Manufacturing stories

Current E Beijing 120914 e.dams-Renault powertrain

A press release issued today by Formula E series organiser FEH (read it here: FE098) states that “three or four manufacturers” may be lined up for season two, and has caused a cascade of news stories. It itself, that statement isn’t really news, given that it has always been the stated aim of the series to bring on board multiple makes.

What is more intriguing is the statement by Formula E boss Alejandro Agag that four manufacturers would make Formula E eligible for “world championship status” under FIA rules. Presumably that is a step up from being merely an “international series”, although what the benefits are – financial, political, marketing – we’re not clear on. What we do know is that securing four manufacturers for season two isn’t as big a leap as it sounds.

Currently, the battery being used in all cars is built by Williams, to a very strict set of specifications laid down by FEH and the FIA. The composition of the Williams battery has been a closely-guarded secret until very recently – when the team judged it was too late for other companies to develop a battery in time for next season. The British based engineering firm went from drawing board to first prototypes in just six months last year. Of course, the team had a considerable head start: leading the effort was a chap who had helped develop the first F1 KERS batteries in 2009 at Mercedes, as well as the batteries for the Jaguar C-X75 hybrid supercar.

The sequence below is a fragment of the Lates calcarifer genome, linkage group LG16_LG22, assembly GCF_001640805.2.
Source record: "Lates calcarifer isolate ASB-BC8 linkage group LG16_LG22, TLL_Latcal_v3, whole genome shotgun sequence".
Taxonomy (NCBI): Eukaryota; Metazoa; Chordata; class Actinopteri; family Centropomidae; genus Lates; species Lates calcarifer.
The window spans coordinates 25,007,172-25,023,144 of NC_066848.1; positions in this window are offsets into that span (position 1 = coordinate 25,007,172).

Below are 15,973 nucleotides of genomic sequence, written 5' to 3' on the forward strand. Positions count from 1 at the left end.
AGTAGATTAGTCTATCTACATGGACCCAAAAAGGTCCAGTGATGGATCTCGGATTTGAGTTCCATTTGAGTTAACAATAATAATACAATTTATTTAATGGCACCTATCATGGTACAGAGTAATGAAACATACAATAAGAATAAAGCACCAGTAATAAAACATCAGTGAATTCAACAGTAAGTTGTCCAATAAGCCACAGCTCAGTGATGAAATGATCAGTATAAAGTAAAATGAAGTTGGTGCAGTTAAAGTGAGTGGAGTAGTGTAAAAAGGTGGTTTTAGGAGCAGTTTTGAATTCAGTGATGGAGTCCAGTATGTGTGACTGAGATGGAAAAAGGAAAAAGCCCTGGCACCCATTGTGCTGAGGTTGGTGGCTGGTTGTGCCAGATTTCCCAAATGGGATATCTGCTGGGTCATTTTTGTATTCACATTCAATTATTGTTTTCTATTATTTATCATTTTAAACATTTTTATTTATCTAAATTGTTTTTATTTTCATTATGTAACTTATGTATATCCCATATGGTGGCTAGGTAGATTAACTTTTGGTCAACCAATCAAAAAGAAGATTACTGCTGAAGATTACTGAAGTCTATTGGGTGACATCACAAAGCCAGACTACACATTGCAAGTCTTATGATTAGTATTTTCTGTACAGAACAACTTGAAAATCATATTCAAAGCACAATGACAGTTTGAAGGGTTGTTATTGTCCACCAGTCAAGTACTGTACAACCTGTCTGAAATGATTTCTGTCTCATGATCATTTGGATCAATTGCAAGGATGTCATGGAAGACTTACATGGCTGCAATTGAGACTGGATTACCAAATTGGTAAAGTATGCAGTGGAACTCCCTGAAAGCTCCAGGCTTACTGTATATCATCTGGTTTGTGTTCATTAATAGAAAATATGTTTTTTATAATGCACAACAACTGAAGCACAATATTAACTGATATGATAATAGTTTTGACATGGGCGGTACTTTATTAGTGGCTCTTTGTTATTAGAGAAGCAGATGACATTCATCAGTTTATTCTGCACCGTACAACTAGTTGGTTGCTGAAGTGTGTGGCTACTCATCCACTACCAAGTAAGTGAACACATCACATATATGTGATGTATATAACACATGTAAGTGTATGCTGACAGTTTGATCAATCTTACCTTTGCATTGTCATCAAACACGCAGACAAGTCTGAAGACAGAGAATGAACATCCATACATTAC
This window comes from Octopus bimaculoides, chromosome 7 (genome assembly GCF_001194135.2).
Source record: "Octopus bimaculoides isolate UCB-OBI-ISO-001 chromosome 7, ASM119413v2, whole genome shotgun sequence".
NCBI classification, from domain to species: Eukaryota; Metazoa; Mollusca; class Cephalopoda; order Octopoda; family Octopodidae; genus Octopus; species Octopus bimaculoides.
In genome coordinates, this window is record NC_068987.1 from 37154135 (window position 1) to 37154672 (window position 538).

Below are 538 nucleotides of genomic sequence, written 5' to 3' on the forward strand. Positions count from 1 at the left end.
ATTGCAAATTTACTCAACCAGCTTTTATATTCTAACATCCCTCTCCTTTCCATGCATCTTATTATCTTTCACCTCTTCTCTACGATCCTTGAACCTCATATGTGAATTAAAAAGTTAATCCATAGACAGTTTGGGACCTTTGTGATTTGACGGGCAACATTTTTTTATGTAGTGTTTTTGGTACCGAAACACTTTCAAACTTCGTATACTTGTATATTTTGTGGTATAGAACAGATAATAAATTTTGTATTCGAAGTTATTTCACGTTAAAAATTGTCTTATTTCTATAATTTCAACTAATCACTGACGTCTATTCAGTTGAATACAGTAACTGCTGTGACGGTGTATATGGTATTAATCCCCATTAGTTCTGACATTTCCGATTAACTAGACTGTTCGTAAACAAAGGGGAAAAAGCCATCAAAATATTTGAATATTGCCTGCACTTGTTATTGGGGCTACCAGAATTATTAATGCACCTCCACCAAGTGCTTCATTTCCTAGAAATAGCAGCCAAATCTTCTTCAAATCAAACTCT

Even with that ace in the hole, the stringent crash and track testing required meant that, even with a particularly speedy design process, it took Williams a year to get from concept design to delivering the first race-ready batteries.

Karun Chandhok revealed back in June that Mahindra was serious about building its own car and powertrain, and team boss Dilbagh Gill confirmed that the company was already evaluating battery chemistries. That makes complete sense for a huge business which owns an electric car company. Looking at the Williams timeline, that would be about right to get a unit ready for season two.

Venturi, the electric car manufacturer that owns the Formula E team of the same name, was originally in the running to build the whole car. The Monaco-based business has tackled tougher projects – breaking the world land speed record for an electric vehicle, for example, and then breaking it again – but it ruled itself out of the development of the first Formula E racing car for a number of reasons. But building a winning powertrain for seasons two and three is much more to the company’s taste, and well within its capability.

Renault is also looking seriously at bringing to bear its electric vehicle engineering expertise. In fact, what is more surprising is that the car giant didn’t decide to build the whole powertrain for the car that bears its name. The company is in a slightly odd position, though, of wanting to work with Spark on its SRT car for season two (and presumably therefore offering upgrades to any of the teams who want to lease the whole SRT package again) and wanting to work with the e.dams-Renault team. But the company went on a recruitment spree in the summer, attracting top engineering talent to work on its Formula E programme; again, the right sort of timing to deliver a season two powertrain.